This Post Has 8 Comments

  1. Dina

    This article is so ON SPOT! I work in a job where focus and AWARENESS are VITAL to preventing injury and catastrophes. I constantly remind myself to be INTENSIONAL as well as staying in state for myself and others. I still picked up a ton of good stuff from this article not just for climbing but for my career and life! THANK YOU!

  2. Matthew Wikswo

    Funny you mention coffee. I recently bought a hand-cranked coffee grinder, thinking at the time that it would not only eliminate a noisy electrical appliance, but also serve as something of a mindful prayer wheel. Little did I know! I try to grind all the beans without stopping or lurching, which turns out to requires a lot more concentration (i.e., application of attention) than I had innocently supposed it would. It has put some meaning back into what had become pretty mindless.

  3. RT

    I’ve taken up improving my awareness seriously since mid last year. My main activity to improve awareness is through mindful meditation.
    In climbing, I use the exercise of focusing on specific things to improve my awareness.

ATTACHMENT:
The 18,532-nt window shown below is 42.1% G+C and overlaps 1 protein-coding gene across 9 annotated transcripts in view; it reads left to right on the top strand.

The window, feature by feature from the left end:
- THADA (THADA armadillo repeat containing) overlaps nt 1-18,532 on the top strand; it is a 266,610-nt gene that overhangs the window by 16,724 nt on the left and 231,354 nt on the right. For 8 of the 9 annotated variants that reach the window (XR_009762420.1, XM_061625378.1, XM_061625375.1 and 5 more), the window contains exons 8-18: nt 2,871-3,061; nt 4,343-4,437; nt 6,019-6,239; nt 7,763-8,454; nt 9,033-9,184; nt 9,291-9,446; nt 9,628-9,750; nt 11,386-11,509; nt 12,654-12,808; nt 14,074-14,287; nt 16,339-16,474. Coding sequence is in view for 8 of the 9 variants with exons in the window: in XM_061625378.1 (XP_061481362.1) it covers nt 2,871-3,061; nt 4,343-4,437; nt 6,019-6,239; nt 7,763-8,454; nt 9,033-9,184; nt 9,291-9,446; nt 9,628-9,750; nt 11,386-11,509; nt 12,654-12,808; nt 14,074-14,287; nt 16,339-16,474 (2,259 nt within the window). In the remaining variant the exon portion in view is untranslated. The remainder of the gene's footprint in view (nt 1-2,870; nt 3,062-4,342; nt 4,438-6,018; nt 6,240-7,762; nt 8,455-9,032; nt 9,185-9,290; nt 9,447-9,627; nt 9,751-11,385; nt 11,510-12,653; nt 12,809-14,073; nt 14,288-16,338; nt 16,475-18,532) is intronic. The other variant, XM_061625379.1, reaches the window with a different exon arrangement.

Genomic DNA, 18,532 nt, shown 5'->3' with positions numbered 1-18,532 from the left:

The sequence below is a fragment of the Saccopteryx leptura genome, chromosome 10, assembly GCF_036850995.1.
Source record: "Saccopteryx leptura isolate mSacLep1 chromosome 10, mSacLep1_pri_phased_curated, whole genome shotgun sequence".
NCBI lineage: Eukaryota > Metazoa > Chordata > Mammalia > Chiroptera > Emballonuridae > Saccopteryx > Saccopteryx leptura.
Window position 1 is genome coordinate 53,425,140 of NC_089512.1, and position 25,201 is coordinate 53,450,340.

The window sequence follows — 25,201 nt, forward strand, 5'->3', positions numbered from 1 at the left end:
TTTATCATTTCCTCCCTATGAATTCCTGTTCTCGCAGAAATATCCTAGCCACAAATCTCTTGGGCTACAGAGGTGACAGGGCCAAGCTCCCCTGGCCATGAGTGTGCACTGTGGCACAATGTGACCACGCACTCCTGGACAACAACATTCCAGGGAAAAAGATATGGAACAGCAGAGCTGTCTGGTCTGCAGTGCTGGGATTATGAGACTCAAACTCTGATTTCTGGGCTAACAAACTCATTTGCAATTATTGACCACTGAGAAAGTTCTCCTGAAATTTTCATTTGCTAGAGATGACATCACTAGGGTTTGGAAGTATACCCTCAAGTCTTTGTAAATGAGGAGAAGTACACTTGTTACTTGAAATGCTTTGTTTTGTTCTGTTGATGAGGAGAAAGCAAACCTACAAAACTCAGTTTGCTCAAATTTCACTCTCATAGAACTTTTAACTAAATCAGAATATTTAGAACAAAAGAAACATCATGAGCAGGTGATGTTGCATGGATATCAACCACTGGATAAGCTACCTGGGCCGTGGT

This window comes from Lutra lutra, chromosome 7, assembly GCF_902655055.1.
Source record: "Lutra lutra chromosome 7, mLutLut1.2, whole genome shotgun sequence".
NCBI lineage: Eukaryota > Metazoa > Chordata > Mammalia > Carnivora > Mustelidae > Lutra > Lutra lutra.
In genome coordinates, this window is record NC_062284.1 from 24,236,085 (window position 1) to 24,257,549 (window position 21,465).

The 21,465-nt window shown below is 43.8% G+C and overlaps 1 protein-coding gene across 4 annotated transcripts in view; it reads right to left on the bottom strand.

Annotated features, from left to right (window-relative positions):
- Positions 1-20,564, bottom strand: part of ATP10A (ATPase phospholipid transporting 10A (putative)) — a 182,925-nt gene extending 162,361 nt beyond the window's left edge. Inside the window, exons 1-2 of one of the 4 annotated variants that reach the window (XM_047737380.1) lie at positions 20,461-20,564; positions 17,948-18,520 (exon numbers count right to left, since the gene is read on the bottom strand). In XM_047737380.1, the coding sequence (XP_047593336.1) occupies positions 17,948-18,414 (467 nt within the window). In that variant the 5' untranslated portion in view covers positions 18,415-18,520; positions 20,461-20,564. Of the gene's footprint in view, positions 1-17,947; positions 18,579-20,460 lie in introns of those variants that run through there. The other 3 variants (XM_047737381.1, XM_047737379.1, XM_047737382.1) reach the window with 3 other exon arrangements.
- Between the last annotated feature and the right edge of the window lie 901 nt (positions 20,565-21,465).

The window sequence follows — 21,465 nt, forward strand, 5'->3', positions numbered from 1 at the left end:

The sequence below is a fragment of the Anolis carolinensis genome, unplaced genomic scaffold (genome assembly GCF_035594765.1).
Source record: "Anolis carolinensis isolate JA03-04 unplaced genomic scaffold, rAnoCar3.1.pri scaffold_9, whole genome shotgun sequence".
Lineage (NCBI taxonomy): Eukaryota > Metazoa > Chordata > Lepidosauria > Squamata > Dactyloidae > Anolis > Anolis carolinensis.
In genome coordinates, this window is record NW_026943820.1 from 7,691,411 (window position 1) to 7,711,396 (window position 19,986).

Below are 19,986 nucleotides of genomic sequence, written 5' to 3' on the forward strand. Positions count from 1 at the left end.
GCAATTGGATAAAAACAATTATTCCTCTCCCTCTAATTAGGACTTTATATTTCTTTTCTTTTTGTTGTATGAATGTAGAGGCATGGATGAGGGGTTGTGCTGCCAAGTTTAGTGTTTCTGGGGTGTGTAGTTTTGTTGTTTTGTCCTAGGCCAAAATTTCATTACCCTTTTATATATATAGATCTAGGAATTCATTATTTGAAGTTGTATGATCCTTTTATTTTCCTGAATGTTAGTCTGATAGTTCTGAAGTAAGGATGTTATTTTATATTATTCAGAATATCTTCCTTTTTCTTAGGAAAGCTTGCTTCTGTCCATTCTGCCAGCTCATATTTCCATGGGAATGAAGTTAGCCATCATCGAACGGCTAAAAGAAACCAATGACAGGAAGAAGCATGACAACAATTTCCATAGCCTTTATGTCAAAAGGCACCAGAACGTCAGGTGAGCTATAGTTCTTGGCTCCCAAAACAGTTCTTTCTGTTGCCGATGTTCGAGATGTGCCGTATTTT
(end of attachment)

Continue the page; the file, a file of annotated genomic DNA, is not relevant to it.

Its breaking the old habits that I find hard. I know they are there (eg not trusting my feet).
    Are there other strategies that I can use to improve awareness and catch myself before reacting with an old habit?

    1. Arno

      G’day RT, Thanks for your comments and question. The main point is that you will NOT catch yourself before reacting; you catch yourself after reacting, and this is fine. RWW and Espresso Lessons outline these strategies. Here are some brief suggestions taken from those books:
      Set an intention each day to focus your attention on your senses, not on thinking. Then, notice when you are lost in thinking and redirect attention to your senses.
      When climbing, set specific intentions on what you’ll focus your attention when you stop to think, and when you move.

      Again, the EL book goes into detail on all of this. a

  4. Kyle Stapp

    Very nutritional.

  5. Alex

    “Attention” = ‘a tension’. We need to be ‘aware’ of the words we speak and their particular resonant sound expression.
    Awareness is not a tension.
    Tension can only occur when something is attached to another thing, which is a statement of separation = illusion. It is not something the mind can attain or understand because the mind’s awareness – consciousness – cannot exist in the present moment. It exists only as a mental projection, in ‘the past’, which itself is an illusion that only exists in the mind consciousness system of human beings who only really exist physically in the infinite present now. The physical is the infinite. Consciousness – every thought, feeling and emotion – is an illusion.

    1. Arno

      Hi Alex, The words you use and the words I use and the words anyone uses are poor representation of reality. Thanks for your note. “Thought” “feeling” “emotion” “illusion”…are all words also. a

Leave a Reply